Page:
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Thursday, December 12, 2013

How do you respond to "Who cares? It's going away soon anyway."

I am hearing this more and more "Who cares? It's going away soon, just hack in a solution!" Guess what? Nothing goes away soon. Unless the replacement is fully written and ready to ship and the users have no choice but to upgrade then it is going to be around.

What is your response when this dilemma is posed to you?

I try my best to avoid hacks. I want to use the best possible coding practices when possible. So, when are they not possible? Let's say one of your apps has been internationalized and localized. You are working on an second company app that has not been. It might drive you crazy to add yet another hard coded string to that app but doing it right and starting the whole internationalization / localization process is not going to pay off in this situation.

Maybe you are on an app that has styles mixed in to the HMTL instead of being in CSS files. Not hard to create a CSS file right? Nope but it might create large changes to the build / distribution process thus doing that towards the end of a release cycle might not be the best idea.

Maybe you end up in some Java code that only uses Vectors where is should be using List and ArrayList with generics. If the collections are localized then I would probably fix them.

I find it depressing when the development staff has given up and goes into hack mode because everything is about to be replaced with a new design. I know code outlives your every expectation.

I was working at a company three years ago that was converting from Java via WebStart in the browser to C# with WPF. For some reason the CEO hated Java even though it was half their income with the other half being the C++ version of the product. Java ran on Windows, Mac and Linux. I worked on the C# product too and left for other reasons than the switch. I don't mind C# although I did not feel it was the best solution here. They pretty much only wanted hack fixes to the Java stuff.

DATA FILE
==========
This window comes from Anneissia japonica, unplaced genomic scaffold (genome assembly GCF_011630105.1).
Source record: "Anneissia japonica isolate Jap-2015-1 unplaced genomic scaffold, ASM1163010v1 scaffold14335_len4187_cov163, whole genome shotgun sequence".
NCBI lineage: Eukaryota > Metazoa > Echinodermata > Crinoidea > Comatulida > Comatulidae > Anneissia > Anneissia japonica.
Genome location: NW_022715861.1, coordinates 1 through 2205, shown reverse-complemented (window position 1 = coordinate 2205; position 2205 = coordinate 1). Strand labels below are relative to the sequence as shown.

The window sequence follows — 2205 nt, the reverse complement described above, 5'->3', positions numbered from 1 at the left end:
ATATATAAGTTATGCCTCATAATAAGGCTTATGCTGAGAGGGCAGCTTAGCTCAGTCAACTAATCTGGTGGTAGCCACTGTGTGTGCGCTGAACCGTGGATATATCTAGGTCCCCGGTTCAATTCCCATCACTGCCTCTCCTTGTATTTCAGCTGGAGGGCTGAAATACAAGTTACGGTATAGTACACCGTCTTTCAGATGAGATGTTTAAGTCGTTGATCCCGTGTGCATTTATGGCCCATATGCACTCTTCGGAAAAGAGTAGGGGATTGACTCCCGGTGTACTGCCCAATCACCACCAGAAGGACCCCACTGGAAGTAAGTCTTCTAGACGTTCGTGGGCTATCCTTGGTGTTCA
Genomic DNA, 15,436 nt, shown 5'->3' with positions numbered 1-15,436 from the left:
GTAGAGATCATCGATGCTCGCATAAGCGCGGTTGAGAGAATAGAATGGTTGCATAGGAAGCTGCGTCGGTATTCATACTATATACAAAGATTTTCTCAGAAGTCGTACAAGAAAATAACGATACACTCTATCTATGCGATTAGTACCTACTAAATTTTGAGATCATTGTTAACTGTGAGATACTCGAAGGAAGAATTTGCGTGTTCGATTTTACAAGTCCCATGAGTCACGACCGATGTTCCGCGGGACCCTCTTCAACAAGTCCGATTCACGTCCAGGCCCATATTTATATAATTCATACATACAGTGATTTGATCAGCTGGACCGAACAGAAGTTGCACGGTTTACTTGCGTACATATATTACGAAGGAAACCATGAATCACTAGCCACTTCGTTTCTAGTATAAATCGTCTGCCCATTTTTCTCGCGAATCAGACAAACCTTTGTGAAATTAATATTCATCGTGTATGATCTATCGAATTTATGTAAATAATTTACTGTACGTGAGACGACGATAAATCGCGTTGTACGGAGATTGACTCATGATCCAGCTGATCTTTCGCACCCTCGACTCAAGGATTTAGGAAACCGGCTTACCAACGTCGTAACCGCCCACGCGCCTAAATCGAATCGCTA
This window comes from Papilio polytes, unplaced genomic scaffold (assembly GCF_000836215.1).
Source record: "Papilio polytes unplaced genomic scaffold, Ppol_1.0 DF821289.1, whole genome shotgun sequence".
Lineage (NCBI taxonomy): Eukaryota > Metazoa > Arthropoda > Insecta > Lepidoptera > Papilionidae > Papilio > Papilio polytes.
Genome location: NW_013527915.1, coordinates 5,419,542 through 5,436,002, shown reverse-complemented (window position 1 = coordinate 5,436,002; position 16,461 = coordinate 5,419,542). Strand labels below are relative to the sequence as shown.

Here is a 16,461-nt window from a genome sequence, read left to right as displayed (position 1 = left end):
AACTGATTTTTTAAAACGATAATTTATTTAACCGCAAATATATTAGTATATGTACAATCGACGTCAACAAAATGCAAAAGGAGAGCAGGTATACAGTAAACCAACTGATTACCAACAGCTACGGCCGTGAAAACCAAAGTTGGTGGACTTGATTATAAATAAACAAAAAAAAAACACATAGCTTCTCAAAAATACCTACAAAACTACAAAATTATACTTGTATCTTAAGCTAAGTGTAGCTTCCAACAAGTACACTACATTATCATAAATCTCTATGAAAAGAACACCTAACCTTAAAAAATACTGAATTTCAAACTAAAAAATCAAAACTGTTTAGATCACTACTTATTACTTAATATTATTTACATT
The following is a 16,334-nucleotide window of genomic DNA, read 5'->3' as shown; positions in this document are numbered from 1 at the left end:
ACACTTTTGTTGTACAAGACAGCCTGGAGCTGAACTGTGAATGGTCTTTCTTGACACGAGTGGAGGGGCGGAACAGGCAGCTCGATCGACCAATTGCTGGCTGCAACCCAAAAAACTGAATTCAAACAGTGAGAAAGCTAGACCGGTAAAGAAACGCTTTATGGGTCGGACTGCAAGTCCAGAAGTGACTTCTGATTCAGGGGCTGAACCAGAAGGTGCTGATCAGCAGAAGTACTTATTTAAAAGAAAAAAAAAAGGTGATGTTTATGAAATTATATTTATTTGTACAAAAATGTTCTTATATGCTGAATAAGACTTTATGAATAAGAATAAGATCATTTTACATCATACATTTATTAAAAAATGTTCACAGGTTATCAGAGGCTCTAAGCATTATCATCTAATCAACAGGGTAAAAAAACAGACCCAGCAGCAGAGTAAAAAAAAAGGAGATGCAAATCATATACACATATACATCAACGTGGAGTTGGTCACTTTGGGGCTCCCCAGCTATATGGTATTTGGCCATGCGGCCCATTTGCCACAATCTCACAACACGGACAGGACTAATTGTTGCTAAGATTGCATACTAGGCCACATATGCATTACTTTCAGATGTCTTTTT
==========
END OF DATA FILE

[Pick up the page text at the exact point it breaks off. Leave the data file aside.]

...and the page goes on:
Three years later and guess what? Yep, the Java code is still running in the field. It is taking much longer to replace than originally thought. They have moved it to Java 7 to keep up with Oracle and bug fixes.

I have seen this happen way too often. With the web it is easier to kill something. If you replace all the JavaScript on your server the next time the user hits your web page they get the new code. They don't get the choice to continue to use the old stuff. Mobile is close. Most folks update their apps unless you toss in some new crazy permissions like read all my contacts when you are a simple game. Desktop is a bit harder. Using WebStart allowed us to force the upgrade. On the Mac you get update notifications which is nice. On the PC you pretty much get patch notifications from Microsoft and then it is up to the vendor to write their own. Adobe likes to patch stuff.

As a professional programmer I like to treat all my code the same, like it will live for a long time. I don't want to fall into the hack in in trap. Design it, write it, test it then check it in. I refactor things when method and variable names are getting confusing or no longer reflect what they do. I move things into new objects when the line count in current objects gets out of hand or where a new object or base class just makes sense.